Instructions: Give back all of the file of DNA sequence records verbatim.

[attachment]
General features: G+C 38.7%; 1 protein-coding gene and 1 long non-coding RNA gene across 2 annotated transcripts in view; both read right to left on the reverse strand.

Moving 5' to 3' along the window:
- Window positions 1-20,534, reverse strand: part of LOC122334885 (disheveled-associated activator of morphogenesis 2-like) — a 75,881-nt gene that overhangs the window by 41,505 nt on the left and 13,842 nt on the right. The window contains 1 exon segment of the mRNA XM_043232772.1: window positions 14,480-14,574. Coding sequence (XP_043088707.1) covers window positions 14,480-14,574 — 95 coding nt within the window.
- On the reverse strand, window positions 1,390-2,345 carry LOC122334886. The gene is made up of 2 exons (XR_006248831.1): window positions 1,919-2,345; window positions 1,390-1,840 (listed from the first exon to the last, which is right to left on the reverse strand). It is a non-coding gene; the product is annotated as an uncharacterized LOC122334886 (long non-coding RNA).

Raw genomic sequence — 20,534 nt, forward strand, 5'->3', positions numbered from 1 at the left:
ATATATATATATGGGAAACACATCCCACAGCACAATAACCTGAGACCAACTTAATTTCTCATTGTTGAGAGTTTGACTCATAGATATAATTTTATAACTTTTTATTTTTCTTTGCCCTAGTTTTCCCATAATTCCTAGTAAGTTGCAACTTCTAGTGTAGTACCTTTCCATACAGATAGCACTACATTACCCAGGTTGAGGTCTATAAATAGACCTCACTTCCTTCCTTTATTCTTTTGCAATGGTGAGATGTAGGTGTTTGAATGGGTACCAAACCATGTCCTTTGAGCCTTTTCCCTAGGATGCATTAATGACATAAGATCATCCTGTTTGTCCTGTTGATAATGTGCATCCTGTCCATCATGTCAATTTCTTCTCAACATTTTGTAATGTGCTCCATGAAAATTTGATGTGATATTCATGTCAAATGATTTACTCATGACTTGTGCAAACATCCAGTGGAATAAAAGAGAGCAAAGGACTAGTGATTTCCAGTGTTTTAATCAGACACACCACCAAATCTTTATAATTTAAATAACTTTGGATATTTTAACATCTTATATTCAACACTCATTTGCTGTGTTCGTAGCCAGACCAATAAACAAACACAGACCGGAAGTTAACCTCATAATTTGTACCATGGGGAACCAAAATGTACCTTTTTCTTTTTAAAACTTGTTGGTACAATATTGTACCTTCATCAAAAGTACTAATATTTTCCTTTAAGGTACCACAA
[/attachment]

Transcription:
General features: G+C 38.7%; 1 protein-coding gene and 1 long non-coding RNA gene across 2 annotated transcripts in view; both read right to left on the reverse strand.

Moving 5' to 3' along the window:
- Window positions 1-20,534, reverse strand: part of LOC122334885 (disheveled-associated activator of morphogenesis 2-like) — a 75,881-nt gene that overhangs the window by 41,505 nt on the left and 13,842 nt on the right. The window contains 1 exon segment of the mRNA XM_043232772.1: window positions 14,480-14,574. Coding sequence (XP_043088707.1) covers window positions 14,480-14,574 — 95 coding nt within the window.
- On the reverse strand, window positions 1,390-2,345 carry LOC122334886. The gene is made up of 2 exons (XR_006248831.1): window positions 1,919-2,345; window positions 1,390-1,840 (listed from the first exon to the last, which is right to left on the reverse strand). It is a non-coding gene; the product is annotated as an uncharacterized LOC122334886 (long non-coding RNA).

Raw genomic sequence — 20,534 nt, forward strand, 5'->3', positions numbered from 1 at the left:
ATATATATATATGGGAAACACATCCCACAGCACAATAACCTGAGACCAACTTAATTTCTCATTGTTGAGAGTTTGACTCATAGATATAATTTTATAACTTTTTATTTTTCTTTGCCCTAGTTTTCCCATAATTCCTAGTAAGTTGCAACTTCTAGTGTAGTACCTTTCCATACAGATAGCACTACATTACCCAGGTTGAGGTCTATAAATAGACCTCACTTCCTTCCTTTATTCTTTTGCAATGGTGAGATGTAGGTGTTTGAATGGGTACCAAACCATGTCCTTTGAGCCTTTTCCCTAGGATGCATTAATGACATAAGATCATCCTGTTTGTCCTGTTGATAATGTGCATCCTGTCCATCATGTCAATTTCTTCTCAACATTTTGTAATGTGCTCCATGAAAATTTGATGTGATATTCATGTCAAATGATTTACTCATGACTTGTGCAAACATCCAGTGGAATAAAAGAGAGCAAAGGACTAGTGATTTCCAGTGTTTTAATCAGACACACCACCAAATCTTTATAATTTAAATAACTTTGGATATTTTAACATCTTATATTCAACACTCATTTGCTGTGTTCGTAGCCAGACCAATAAACAAACACAGACCGGAAGTTAACCTCATAATTTGTACCATGGGGAACCAAAATGTACCTTTTTCTTTTTAAAACTTGTTGGTACAATATTGTACCTTCATCAAAAGTACTAATATTTTCCTTTAAGGTACCACAA